Ricoh to Use Scrap Steel in Office MFPs

In the eco-friendly department, Ricoh Company of Japan reports that it and partner Tokyo Steel Manufacturing have developed electric furnace-made steel sheets – principally made of 100-percent steel scrap – that it’ll be using to construct office MFPs for launch this year. According to Ricoh, this is the first time in the office industry that devices will be built in part with electric furnace-made steel sheets.
According to Ricoh, steel sheets made in electric furnaces have mostly been used as a construction material with an emphasis on strength. It says the steel it’ll be using in its office MFPs has the necessary thinness (a thickness of 2mm or less), electrical conductivity and processability. Tokyo Steel used its advanced impurity removal and rolling technologies to develop and produce the high-performance steel sheets for office-equipment use.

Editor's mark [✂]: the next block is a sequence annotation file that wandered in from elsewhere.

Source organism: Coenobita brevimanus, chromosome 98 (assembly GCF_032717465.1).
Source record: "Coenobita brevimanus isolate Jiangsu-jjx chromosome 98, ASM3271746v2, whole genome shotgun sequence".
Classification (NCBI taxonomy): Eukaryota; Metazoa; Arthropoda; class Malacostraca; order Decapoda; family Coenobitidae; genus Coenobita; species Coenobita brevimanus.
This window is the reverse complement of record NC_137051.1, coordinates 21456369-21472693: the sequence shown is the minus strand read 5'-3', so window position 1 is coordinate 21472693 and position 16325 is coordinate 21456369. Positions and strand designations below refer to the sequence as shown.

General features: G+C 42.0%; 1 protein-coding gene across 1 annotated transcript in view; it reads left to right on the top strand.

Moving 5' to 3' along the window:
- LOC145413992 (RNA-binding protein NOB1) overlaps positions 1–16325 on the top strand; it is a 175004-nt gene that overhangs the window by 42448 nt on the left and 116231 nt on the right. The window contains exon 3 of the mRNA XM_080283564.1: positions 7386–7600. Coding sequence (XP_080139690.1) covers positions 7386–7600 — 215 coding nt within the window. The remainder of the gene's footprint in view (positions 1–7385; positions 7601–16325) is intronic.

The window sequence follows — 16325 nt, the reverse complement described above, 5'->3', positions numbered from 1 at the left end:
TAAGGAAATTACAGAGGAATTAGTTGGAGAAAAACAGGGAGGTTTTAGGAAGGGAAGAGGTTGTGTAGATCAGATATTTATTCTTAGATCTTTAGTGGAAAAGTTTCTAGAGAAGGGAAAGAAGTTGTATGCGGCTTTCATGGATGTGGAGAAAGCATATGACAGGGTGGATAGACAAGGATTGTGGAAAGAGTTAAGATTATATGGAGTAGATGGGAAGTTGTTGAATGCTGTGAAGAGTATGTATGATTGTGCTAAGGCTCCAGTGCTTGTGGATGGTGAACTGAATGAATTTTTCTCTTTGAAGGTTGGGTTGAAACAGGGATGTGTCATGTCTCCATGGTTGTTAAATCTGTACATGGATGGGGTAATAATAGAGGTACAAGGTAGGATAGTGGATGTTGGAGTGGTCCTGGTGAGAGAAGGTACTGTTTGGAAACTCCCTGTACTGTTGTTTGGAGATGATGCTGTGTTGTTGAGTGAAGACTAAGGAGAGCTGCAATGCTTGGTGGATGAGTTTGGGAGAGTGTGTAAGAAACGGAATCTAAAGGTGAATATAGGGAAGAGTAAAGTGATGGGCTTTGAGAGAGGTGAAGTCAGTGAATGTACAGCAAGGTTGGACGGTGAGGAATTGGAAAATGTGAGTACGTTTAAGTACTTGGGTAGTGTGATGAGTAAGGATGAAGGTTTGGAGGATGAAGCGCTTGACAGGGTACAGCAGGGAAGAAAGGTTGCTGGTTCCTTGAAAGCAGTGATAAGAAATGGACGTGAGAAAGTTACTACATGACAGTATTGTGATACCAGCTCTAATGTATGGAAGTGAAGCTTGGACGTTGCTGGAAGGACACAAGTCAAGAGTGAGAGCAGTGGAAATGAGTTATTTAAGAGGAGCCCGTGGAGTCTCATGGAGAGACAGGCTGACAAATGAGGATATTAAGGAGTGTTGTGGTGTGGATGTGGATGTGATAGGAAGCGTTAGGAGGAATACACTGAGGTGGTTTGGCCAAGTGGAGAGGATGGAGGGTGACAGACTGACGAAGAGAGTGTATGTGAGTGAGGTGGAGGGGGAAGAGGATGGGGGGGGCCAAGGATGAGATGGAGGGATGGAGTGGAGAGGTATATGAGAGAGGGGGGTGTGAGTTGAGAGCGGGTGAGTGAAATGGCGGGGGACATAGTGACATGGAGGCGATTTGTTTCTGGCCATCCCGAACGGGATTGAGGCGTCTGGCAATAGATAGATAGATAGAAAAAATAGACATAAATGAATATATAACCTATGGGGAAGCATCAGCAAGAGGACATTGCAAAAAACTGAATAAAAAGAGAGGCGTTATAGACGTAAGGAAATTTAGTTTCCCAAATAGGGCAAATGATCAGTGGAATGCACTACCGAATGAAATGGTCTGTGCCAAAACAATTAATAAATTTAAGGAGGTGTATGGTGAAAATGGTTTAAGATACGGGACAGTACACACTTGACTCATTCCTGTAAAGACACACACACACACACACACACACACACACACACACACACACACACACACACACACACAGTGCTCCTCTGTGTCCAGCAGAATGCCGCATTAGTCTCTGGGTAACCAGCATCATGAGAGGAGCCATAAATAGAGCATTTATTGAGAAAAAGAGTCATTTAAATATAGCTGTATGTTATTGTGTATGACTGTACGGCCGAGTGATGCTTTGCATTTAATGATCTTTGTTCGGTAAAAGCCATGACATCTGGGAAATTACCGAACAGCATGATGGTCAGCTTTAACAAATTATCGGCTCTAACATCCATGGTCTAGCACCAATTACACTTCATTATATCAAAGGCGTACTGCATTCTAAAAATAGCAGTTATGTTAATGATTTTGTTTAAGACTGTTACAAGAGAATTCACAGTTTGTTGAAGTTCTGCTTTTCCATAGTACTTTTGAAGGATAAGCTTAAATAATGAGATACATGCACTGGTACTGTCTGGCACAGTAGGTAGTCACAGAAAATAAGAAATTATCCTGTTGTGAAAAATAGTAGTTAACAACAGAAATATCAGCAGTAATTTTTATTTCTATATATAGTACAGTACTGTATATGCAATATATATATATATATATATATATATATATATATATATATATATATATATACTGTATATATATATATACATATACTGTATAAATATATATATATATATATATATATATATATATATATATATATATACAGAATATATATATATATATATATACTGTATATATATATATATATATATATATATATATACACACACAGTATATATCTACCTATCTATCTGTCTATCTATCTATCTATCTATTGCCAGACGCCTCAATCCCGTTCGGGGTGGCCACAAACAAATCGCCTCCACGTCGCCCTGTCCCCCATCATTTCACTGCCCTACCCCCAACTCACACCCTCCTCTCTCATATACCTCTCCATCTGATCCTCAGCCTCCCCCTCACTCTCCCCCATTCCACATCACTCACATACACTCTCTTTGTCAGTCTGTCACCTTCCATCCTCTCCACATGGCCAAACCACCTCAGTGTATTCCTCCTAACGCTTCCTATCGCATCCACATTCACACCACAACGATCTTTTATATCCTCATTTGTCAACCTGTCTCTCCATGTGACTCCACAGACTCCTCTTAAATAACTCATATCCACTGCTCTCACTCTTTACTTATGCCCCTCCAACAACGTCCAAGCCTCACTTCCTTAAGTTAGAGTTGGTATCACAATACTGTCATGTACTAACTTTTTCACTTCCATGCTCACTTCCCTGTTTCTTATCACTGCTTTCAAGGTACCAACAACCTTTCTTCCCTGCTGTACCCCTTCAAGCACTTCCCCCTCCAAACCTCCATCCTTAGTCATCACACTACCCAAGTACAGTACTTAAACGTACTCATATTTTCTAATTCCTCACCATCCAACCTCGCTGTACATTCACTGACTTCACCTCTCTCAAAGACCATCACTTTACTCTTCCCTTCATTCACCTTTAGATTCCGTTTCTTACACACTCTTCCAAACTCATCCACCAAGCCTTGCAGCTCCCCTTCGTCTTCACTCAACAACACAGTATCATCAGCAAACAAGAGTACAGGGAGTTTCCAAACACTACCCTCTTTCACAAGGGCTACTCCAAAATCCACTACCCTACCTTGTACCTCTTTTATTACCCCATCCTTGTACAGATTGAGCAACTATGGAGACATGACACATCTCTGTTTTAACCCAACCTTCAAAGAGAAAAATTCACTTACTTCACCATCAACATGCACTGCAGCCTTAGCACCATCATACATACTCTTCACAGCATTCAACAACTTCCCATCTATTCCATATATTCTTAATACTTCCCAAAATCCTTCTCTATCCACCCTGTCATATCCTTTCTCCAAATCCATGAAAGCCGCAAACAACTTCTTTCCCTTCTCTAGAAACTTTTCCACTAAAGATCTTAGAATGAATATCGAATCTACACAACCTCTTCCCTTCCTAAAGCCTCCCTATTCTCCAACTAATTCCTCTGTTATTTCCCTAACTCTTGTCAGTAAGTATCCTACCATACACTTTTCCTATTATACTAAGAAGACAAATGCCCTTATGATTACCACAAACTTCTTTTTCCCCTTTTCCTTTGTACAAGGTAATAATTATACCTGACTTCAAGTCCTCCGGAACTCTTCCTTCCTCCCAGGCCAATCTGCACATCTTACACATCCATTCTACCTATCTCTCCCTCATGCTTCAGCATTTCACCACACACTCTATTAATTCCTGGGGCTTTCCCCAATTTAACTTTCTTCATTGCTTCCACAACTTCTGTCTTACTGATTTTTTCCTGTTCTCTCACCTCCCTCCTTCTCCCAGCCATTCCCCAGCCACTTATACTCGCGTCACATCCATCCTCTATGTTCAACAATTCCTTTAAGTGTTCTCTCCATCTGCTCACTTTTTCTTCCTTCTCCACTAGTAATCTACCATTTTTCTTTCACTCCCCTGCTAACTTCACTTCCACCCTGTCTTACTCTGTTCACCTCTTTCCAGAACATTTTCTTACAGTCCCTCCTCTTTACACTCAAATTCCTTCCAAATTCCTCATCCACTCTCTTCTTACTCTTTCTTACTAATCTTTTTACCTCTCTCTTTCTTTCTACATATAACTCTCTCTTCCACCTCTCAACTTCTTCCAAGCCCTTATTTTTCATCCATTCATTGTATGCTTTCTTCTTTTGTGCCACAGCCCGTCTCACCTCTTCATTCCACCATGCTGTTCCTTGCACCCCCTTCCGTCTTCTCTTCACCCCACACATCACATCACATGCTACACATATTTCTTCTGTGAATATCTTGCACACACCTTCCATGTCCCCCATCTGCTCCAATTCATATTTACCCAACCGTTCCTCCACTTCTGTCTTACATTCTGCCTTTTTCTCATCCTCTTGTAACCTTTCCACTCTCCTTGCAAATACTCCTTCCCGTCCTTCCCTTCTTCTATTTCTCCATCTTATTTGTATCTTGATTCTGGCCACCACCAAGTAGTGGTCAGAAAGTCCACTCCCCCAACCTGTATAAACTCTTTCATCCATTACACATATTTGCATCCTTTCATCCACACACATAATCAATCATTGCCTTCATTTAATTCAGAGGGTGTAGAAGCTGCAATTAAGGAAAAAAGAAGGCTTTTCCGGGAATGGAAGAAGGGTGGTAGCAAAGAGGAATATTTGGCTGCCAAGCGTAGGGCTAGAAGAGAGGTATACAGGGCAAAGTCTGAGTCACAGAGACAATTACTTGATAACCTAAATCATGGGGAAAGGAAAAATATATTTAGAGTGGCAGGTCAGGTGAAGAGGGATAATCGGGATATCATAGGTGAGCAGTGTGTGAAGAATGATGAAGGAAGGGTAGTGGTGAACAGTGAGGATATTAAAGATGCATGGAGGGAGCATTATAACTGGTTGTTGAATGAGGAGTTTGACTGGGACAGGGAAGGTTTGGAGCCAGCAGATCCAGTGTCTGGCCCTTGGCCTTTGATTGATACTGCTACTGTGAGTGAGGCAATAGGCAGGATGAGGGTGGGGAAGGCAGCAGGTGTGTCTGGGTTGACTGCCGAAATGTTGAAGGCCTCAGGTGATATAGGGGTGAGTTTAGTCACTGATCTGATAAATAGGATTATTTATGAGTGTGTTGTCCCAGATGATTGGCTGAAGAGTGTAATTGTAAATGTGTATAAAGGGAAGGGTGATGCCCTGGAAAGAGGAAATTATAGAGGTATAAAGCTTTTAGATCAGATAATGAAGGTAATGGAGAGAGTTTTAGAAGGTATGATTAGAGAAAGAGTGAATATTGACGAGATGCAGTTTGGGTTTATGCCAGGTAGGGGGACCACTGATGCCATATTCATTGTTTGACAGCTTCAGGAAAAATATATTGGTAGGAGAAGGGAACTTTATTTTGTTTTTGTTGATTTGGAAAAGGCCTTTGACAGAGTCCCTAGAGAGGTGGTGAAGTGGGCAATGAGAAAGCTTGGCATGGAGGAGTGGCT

Ricoh will continue to work with Tokyo Steel to improve the material properties of the recycled steel, with an eye to greater application in more advanced techniques such as deep drawing, noting, “If we are to continue using limited resources into the future, we need to start using steel sheets made of steel scrap and produced in electric furnaces for all possible applications.” The company has set a target for reducing the amount of resources it obtains from the Earth by 25 percent by 2020 and by 87.5 percent by 2050 (compared with 2007). Towards this end, it’s taken various initiatives, such as downsizing products, developing renewable resources like biomass, and recycling resources.

Our Take

This is a good deal for the planet and we thank Ricoh for it. However, we can remember back in the day when Ricoh had adapters A,B,C,D,EE,F,AARGH etc. to tie all the all the options together, the installer routinely left with several paper boxes full of sheet-metal plates and screws to dispose of.

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